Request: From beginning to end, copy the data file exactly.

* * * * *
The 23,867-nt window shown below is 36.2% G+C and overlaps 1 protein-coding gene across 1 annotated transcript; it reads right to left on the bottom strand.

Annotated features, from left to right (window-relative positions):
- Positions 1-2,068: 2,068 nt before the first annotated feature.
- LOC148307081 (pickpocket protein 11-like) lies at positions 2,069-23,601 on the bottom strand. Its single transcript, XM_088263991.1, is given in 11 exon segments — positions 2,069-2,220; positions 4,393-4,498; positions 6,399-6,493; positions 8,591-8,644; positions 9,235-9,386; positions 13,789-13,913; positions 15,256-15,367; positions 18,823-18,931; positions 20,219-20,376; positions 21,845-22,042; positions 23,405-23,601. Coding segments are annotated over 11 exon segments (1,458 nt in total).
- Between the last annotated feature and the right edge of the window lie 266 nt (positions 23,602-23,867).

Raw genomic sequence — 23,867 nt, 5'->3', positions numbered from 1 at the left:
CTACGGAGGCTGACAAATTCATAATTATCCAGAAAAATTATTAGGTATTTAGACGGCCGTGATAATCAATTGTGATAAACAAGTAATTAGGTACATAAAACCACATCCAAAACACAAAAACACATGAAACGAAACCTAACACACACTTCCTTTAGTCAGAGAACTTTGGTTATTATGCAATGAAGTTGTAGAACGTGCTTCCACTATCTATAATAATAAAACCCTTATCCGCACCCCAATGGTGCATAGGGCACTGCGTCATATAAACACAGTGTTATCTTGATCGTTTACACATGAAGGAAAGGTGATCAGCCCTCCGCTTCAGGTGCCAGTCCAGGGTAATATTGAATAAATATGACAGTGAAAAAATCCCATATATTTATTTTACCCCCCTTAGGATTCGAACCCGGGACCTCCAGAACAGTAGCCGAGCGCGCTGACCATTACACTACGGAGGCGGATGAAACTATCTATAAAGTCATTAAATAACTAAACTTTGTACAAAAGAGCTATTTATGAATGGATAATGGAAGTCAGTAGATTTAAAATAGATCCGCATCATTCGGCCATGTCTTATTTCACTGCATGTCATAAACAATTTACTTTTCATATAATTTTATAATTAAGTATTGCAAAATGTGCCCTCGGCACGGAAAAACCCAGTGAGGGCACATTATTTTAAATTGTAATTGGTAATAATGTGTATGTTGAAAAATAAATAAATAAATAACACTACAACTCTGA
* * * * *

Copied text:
The 23,867-nt window shown below is 36.2% G+C and overlaps 1 protein-coding gene across 1 annotated transcript; it reads right to left on the bottom strand.

Annotated features, from left to right (window-relative positions):
- Positions 1-2,068: 2,068 nt before the first annotated feature.
- LOC148307081 (pickpocket protein 11-like) lies at positions 2,069-23,601 on the bottom strand. Its single transcript, XM_088263991.1, is given in 11 exon segments — positions 2,069-2,220; positions 4,393-4,498; positions 6,399-6,493; positions 8,591-8,644; positions 9,235-9,386; positions 13,789-13,913; positions 15,256-15,367; positions 18,823-18,931; positions 20,219-20,376; positions 21,845-22,042; positions 23,405-23,601. Coding segments are annotated over 11 exon segments (1,458 nt in total).
- Between the last annotated feature and the right edge of the window lie 266 nt (positions 23,602-23,867).

Raw genomic sequence — 23,867 nt, 5'->3', positions numbered from 1 at the left:
CTACGGAGGCTGACAAATTCATAATTATCCAGAAAAATTATTAGGTATTTAGACGGCCGTGATAATCAATTGTGATAAACAAGTAATTAGGTACATAAAACCACATCCAAAACACAAAAACACATGAAACGAAACCTAACACACACTTCCTTTAGTCAGAGAACTTTGGTTATTATGCAATGAAGTTGTAGAACGTGCTTCCACTATCTATAATAATAAAACCCTTATCCGCACCCCAATGGTGCATAGGGCACTGCGTCATATAAACACAGTGTTATCTTGATCGTTTACACATGAAGGAAAGGTGATCAGCCCTCCGCTTCAGGTGCCAGTCCAGGGTAATATTGAATAAATATGACAGTGAAAAAATCCCATATATTTATTTTACCCCCCTTAGGATTCGAACCCGGGACCTCCAGAACAGTAGCCGAGCGCGCTGACCATTACACTACGGAGGCGGATGAAACTATCTATAAAGTCATTAAATAACTAAACTTTGTACAAAAGAGCTATTTATGAATGGATAATGGAAGTCAGTAGATTTAAAATAGATCCGCATCATTCGGCCATGTCTTATTTCACTGCATGTCATAAACAATTTACTTTTCATATAATTTTATAATTAAGTATTGCAAAATGTGCCCTCGGCACGGAAAAACCCAGTGAGGGCACATTATTTTAAATTGTAATTGGTAATAATGTGTATGTTGAAAAATAAATAAATAAATAACACTACAACTCTGA